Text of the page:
No cyber breach in NIC email system, Parliament told | Latest News India

There was no breach in the government’s official email system maintained by the National Informatics Centre (NIC), the Union ministry of electronics and information technology told parliament last week, in a stand that appeared to contradict several cybersecurity incidents in the past year.

In February, HT reported on a series of phishing mails by attackers who gained access to NIC domain email addresses, triggering multiple advisories by different government IT departments warning officials against opening attachments or links contained within them. HT is aware of at least two people – former defence ministry officials – whose devices were hacked at the time.

“No,” the ministry said in response to a question by a Lok Sabha member who asked to know “whether there was a cyber security breach into the e-mail system of Government maintained by National Informatics Centre (NIC) in the recent past.”

The response, by Union minister of state for the IT ministry Rajeev Chandrashekhar, also added: “The email system is equipped with a defense-in-depth security architecture with a layered security approach. All incoming mails are scanned for the presence of any malware, spam, phishing, spoofing, sender reputation etc. In addition to the above, network level firewall, application level firewall. Intrusion Prevention System etc. are deployed…”

“In order to enhance the security of email accounts, National Informatics Centre (NIC) has implemented geo-fencing. This allows access to the users email account only from the country where the user is physically present,” the minister added.

The government also added that it had made multi-factor user authentication “mandatory for email access and is being rolled out for email users to strengthen the email account security”. Multi-factor user authentication refers to a second requirement, usually a one-time password, for someone to access an email service in addition to their password.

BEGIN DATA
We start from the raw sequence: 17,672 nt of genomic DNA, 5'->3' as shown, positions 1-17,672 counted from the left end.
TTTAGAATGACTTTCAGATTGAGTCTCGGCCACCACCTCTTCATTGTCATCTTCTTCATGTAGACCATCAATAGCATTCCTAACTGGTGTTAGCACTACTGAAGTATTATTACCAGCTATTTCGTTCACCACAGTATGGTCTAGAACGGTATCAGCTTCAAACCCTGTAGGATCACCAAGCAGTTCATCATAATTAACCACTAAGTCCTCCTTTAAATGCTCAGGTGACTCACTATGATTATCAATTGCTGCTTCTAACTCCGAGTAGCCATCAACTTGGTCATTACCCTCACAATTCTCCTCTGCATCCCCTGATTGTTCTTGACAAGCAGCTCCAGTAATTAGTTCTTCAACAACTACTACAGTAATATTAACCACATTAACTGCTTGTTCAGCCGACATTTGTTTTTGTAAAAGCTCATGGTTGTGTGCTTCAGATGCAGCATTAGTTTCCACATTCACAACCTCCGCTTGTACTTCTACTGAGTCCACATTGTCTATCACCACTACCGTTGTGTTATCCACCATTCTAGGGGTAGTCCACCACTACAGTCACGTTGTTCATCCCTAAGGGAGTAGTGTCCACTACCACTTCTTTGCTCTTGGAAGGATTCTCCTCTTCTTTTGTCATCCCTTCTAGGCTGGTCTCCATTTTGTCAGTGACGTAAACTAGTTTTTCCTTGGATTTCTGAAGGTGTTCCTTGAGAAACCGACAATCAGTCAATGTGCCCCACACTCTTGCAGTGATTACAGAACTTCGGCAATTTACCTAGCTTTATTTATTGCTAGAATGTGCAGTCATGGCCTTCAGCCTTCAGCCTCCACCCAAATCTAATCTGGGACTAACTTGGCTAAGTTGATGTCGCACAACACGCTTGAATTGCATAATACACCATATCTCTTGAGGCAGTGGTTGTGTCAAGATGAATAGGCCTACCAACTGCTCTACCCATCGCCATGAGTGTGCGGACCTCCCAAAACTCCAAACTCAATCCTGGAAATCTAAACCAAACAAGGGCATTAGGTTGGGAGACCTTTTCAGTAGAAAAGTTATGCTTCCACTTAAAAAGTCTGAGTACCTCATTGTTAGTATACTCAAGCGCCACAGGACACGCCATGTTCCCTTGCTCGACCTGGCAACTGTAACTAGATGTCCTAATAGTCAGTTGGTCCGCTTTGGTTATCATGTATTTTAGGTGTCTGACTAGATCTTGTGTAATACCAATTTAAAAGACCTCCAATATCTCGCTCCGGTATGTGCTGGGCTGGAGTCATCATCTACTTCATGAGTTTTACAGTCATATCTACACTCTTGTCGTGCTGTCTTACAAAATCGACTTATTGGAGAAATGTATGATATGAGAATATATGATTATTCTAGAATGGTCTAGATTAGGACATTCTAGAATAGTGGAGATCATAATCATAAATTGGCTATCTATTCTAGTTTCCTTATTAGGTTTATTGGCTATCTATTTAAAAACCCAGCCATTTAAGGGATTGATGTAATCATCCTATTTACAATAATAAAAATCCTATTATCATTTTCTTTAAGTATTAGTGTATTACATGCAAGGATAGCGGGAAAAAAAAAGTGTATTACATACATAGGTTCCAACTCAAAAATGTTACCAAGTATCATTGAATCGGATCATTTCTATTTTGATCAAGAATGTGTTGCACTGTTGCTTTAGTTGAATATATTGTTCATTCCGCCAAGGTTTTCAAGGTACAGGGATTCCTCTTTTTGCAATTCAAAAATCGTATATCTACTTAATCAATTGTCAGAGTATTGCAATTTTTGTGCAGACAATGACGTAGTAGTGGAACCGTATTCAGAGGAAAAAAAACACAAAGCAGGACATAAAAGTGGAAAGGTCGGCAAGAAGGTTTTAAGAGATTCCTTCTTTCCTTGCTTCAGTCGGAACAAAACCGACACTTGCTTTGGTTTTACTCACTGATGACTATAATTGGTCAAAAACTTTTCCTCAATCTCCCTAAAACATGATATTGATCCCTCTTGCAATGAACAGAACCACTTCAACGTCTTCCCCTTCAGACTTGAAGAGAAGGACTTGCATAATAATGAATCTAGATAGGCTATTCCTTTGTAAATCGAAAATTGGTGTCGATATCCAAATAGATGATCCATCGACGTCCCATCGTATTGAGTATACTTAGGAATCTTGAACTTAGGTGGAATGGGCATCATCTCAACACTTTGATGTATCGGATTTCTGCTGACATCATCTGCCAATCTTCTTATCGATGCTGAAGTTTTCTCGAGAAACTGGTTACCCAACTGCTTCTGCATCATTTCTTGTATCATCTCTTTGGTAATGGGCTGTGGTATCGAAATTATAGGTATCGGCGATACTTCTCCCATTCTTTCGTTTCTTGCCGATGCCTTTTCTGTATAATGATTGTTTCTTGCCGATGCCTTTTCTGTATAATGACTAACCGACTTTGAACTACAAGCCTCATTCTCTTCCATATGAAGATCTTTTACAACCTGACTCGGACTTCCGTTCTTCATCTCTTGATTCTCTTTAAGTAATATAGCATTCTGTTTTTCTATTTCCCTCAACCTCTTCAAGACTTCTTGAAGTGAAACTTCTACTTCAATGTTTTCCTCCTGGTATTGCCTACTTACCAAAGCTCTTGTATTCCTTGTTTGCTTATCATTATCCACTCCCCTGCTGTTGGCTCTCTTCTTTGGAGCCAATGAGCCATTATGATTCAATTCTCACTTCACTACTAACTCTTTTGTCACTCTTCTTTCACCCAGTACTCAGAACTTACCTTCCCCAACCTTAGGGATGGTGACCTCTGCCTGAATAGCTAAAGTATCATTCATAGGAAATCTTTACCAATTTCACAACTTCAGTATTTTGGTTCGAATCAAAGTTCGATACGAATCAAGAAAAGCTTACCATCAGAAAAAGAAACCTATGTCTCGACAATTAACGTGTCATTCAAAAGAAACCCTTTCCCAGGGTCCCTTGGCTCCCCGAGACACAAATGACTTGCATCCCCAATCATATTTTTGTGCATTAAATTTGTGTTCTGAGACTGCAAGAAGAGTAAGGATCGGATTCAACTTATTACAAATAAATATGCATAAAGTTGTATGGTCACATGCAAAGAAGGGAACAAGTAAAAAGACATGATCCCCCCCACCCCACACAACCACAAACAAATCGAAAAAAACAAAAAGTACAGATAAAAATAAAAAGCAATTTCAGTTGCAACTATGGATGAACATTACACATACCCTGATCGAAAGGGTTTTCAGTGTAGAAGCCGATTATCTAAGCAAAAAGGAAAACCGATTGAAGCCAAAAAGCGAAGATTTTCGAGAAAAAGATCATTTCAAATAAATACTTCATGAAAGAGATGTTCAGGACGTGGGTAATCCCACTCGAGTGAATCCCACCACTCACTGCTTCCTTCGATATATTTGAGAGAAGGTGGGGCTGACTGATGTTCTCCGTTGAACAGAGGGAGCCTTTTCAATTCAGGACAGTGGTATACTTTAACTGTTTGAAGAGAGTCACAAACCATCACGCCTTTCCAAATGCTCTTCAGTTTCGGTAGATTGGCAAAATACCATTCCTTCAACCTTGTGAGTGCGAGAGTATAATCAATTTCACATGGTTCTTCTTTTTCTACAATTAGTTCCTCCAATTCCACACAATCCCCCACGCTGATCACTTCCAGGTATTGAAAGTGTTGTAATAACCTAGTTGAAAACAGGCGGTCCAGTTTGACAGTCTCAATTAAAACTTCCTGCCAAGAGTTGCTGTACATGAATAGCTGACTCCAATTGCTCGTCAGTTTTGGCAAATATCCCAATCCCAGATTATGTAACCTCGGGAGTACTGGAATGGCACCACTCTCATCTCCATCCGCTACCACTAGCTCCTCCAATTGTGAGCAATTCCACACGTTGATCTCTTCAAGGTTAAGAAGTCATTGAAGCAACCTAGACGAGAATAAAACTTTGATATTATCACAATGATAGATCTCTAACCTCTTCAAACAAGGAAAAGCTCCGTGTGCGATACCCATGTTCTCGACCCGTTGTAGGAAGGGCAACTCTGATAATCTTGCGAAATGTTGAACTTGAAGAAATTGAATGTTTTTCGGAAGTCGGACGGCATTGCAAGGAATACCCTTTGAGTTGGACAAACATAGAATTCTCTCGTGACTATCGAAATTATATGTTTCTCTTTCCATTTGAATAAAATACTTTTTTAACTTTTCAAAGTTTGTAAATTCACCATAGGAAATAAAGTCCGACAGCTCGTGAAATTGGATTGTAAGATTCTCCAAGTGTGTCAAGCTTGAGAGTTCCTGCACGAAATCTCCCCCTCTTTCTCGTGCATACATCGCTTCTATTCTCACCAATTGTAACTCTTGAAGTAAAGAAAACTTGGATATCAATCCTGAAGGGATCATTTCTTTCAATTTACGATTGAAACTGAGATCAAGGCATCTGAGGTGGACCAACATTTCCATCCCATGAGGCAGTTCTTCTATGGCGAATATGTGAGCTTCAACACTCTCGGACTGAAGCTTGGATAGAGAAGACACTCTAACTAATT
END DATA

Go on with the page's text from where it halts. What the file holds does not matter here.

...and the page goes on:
Altogether, HT is aware of at least six NIC domain addresses – five with addresses and one with, which have been used to send out phishing emails, prodding users to download attachments or click on links that could ultimately compromise their devices.

A number of senior government officials, including those from the ministries of defence and external affairs, received this emails, some of the recipients confirmed to HT at the time.

NIC, which runs the official email service for the government, at the time clarified that the compromised emails were blocked immediately and no breach or loss of data was reported.

Experts said the multi-factor authentication in a system such as NIC’s may not make it fool-proof and that the reply does not take into acknowledge the magnitude of cybersecurity challenges. “NIC.IN domain, like every other email service, uses the SMTP protocol, which does not support 2FA (two-factor authentication), and is a known problem across every other email service. 2FA hence only provides some protection against web logins from automated attacks and do not prevent SMTP access,” said Anand Venkatanarayanan, cybersecurity strategy advisor to DeepStrat.

Such vulnerabilities, he added, “allows compromised credentials (harvested from elsewhere) to send more malware to others, thus creating a chain of compromise, extending to everyone in the NIC domain”.

“At that point in time, it is equivalent to compromising the entire domain, which the reply does not consider.

“This is worrying because defence at depth, layered security etc are not disconnected from human errors and malware writers know how to evade firewalls, bypassing them via human channels,” he said.

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